For the longest time I thought The Warm Up was secure in its number one spot, but when this mixtape was released in mid-December it made me seriously reconsider.  I've said it before and I'll say it again: Ortiz has absolutely demolished every track he's recorded over the past year.  He's killed [insert your favorite artist here] on their own track.  The mixtape sees him going over tracks by the Clipse, Eminem, Jay-Z, 50 Cent, and Wale among others.
Best Tracks: "Run This Town," "Popular Demand," "On Tour," "Crime Wave," "Taking My Ball," "Election Day"

3.) Donnis – Diary of an ATL Brave
Atlanta had a down year in 2009.  The city and hip hop as a whole continued to feel the gaping whole left by the absence of OutKast, until very recently T.I. was under house arrest, and the city that founded the subgenre is still dealing with the fact that crunk is dead.  The absence of these legends created a void that allowed Donnis to get noticed by Mick Boogie and DJ Benzi.  The ATLien took the opportunity to make a strong case that his name will one day be compared with the greats of the genre.  This mixtape (sponsored by 10.Deep which has previously sponsored mixtapes by Wale and Kid CuDi), was one of my favorites of the year.
Best Tracks: "Gone," "Over Do It," "Beginnings"

4.) Cook Classics – The New Classics
It's not quite fair to compare this mixtape to the others on the list.  Unlike the others, it's not the work of one artist, but a compilation of songs produced by Cook Classics with several different artists.  As a result, the mixtape is able to pick and choose the best songs of several different artists (which is why you will see songs like Inverse's "Rise and Shine" on the project).  Nevertheless, there is no denying that the songs on the project are good and mesh well together and the result is one of the best mixtapes I've heard in quite a while.
Best Tracks: "Mass Appeal Remix," "Breathing in a Smoggy City"

5.) PH – My Era (No Skinny Jeans Allowed)
This is one of my favorite projects I've ever heard.  It's not perfect, but as a fan of golden age hip hop, it's a huge treat.  I know it's heresy and the hip hop gods may very well strike me down where I stand, but I think I may like PH and Kyle Lucas' version of the Souls of Mischief's "'93 Til Infinity" better than the original.
Best Tracks: "'09 Til Infinity," "Scenario Remix"

6.) XV – Everybody’s Nobody
For those of you who have been following the blog for a while, you know that XV has become one of favorite up and coming emcees.  The Kansas artist's latest mixtape, Everybody's Nobody, contains several of my favorite songs of 2009.  With the exception of "A.D.D." and "Gobstopper," the other eighteen tracks on the album are very solid combining Vizzy's unique voice and flow over a variety of instrumentals.  XV has progressed with each mixtape and the release of his debut studio album, The Kid With the Green Backpack, he should be propelled into the national spotlight.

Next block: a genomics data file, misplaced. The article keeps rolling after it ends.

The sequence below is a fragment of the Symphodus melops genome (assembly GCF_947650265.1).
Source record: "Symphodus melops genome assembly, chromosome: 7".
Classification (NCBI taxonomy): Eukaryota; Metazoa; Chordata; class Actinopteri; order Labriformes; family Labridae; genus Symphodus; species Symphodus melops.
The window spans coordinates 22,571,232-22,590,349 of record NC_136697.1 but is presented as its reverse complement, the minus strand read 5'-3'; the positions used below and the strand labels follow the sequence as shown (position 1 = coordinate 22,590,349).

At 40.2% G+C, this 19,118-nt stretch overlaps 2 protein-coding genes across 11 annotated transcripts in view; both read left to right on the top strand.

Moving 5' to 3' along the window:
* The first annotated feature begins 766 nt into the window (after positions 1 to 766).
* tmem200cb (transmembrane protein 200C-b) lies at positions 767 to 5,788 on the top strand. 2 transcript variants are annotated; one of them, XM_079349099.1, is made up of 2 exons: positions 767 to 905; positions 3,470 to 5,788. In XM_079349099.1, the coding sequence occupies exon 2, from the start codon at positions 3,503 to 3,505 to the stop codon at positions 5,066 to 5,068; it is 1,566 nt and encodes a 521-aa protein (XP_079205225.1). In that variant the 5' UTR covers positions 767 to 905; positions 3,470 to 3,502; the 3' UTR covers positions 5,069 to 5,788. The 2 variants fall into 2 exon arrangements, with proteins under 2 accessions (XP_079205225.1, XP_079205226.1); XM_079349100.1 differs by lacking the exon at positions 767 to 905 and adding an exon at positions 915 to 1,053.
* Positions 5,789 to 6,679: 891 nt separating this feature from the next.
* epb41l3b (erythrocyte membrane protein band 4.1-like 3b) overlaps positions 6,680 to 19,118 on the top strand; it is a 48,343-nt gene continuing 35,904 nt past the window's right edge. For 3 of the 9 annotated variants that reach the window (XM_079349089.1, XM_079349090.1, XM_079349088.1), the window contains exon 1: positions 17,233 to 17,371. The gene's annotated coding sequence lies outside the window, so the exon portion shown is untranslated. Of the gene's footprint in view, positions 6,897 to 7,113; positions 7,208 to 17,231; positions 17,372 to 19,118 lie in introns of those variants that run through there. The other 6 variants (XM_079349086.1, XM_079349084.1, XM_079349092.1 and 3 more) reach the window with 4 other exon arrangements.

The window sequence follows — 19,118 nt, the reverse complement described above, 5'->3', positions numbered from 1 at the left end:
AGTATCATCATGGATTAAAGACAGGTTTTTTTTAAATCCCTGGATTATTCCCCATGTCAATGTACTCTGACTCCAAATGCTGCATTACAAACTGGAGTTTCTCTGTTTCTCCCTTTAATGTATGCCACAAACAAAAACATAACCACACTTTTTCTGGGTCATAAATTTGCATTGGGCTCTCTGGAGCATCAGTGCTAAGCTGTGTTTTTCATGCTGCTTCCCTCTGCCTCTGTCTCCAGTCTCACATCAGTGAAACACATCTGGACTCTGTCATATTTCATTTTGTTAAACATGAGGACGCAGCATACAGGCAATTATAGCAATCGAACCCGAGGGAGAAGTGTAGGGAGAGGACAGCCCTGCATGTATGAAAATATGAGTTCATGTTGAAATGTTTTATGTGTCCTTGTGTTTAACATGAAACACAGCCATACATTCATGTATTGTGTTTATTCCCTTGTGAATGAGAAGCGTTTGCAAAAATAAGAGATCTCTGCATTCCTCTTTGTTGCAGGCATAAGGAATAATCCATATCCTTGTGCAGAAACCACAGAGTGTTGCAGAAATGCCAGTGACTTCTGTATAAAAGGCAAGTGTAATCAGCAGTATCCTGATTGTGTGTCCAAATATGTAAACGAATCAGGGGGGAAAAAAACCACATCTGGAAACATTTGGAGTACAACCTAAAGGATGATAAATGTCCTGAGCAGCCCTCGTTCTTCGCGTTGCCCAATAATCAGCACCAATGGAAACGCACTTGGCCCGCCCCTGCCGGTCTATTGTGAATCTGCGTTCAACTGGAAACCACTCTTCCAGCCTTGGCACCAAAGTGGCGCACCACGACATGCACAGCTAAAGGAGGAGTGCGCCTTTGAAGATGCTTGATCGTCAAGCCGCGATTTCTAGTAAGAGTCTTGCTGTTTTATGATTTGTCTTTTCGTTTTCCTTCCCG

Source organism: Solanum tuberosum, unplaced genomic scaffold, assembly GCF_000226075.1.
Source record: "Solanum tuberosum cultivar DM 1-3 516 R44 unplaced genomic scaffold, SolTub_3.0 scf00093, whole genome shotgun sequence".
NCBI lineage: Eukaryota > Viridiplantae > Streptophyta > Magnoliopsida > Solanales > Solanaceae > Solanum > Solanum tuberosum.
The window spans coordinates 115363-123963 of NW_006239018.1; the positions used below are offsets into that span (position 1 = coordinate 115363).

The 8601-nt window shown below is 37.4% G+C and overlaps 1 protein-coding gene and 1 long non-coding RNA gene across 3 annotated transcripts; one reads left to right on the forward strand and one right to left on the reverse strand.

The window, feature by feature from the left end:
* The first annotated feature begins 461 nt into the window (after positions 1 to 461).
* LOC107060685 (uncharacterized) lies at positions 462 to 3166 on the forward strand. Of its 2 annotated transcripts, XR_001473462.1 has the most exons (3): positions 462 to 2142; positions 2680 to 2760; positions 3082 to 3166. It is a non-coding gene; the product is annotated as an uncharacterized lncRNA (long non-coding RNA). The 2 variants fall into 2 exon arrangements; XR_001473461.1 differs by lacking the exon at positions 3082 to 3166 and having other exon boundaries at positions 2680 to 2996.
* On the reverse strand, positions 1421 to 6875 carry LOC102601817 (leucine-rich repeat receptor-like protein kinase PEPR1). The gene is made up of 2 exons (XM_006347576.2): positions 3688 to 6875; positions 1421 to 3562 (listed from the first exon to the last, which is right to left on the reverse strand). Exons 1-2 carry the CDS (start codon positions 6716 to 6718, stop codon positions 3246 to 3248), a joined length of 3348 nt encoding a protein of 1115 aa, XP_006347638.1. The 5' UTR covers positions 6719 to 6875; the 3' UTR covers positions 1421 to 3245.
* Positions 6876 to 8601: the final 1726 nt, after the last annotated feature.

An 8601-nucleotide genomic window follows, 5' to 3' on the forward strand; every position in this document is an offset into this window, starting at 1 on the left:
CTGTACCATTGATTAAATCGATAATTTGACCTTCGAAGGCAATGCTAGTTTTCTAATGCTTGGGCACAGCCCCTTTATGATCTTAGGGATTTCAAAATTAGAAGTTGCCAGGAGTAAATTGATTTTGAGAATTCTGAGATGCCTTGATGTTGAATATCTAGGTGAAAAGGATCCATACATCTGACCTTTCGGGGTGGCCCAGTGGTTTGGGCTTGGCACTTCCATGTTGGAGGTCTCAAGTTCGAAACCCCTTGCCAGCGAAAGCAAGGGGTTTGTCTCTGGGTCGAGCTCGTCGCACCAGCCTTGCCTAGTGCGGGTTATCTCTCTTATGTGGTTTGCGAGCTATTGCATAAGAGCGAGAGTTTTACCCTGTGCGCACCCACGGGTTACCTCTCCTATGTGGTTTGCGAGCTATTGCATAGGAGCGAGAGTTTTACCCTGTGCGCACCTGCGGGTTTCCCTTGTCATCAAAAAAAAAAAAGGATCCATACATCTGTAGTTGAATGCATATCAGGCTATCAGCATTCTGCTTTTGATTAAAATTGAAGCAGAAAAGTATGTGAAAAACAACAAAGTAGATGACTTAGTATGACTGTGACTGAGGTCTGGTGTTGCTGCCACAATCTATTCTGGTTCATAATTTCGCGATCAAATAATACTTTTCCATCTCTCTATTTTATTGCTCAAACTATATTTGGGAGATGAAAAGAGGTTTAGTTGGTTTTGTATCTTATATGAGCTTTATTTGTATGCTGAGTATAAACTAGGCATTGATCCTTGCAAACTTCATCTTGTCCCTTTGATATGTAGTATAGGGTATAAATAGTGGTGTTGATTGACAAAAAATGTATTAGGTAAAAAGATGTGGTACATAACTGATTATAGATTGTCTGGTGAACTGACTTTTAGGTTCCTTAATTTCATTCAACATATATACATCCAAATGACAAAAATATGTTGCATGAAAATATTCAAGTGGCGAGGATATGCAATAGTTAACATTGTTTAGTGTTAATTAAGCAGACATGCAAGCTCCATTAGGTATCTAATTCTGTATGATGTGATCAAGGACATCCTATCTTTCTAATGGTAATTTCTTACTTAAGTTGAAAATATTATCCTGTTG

Best Tracks: "Everybody's Nobody," "Awesome," "Come Back Down," "Mirror's Edge,"Fall Out The Sky," "Undeniable," "Bad News (Everybody's Somebody)"

7.) Lupe Fiasco – Enemy of the State: A Love Story
Lupe's pedigree speeks for itself, so I'll let his work speak for itself.  Everyone knows what he's capable of on the mic and I easily place him in my Top-5 current emcees.  This is the only true mixtape on the list as most songs are short snippets (1-2 minutes).  Only twenty-two minutes in length, the project was originally released as one single track.  L.A.S.E.R.S. is going to be one of the best albums of 2010.
Best Tracks: "All the Way Turnt Up," "Yoga Flame," "Thank You"

8.) K. Sparks – Super Senior
Another of my favorite up and coming emcees, this mixtape is based around the basic concept of the life of a super senior in college (the antithesis of Kanye's College Dropout).  The song also features "Overtime," (prod. Hannibal King), fast paced song consisting of 80 straight bars of pure floetry.  K. Sparks is another guy to keep an eye on.  He has the talent to go places.
Best Tracks: "Overtime," "Callin' Me," "Temperature," "In the Building," "1-800-Beloved"

9.) Freddie Gibbs – midwestgangstaboxframecadillacmuzik
Again, there's not much that I didn't say about this mixtape in my previous review.  Freddie Gibbs is the only up and coming emcee who has proven he can do gangster rap right.
Best Tracks: "Midwest Malcolm (Inhale)," "Just Tryin' Ta Make It," "Boxframe Cadillac," "Talkin' Bout You," "Sumthin' U Should Know"

10.) Drekidd – The Fix
Another new comer, Drekidd combines a great lyrical ability with several good sample choices ranging from Clapton to Adele.  The only problem I have with Drekidd is that, at time (not often), his flow seems a little rigid--not quite natural--it sounds too written, but these occurrences are rare and the good more than makes up for the bad on this tape.
Best Tracks: "The Fix," "Imagine," "Hometown Glory"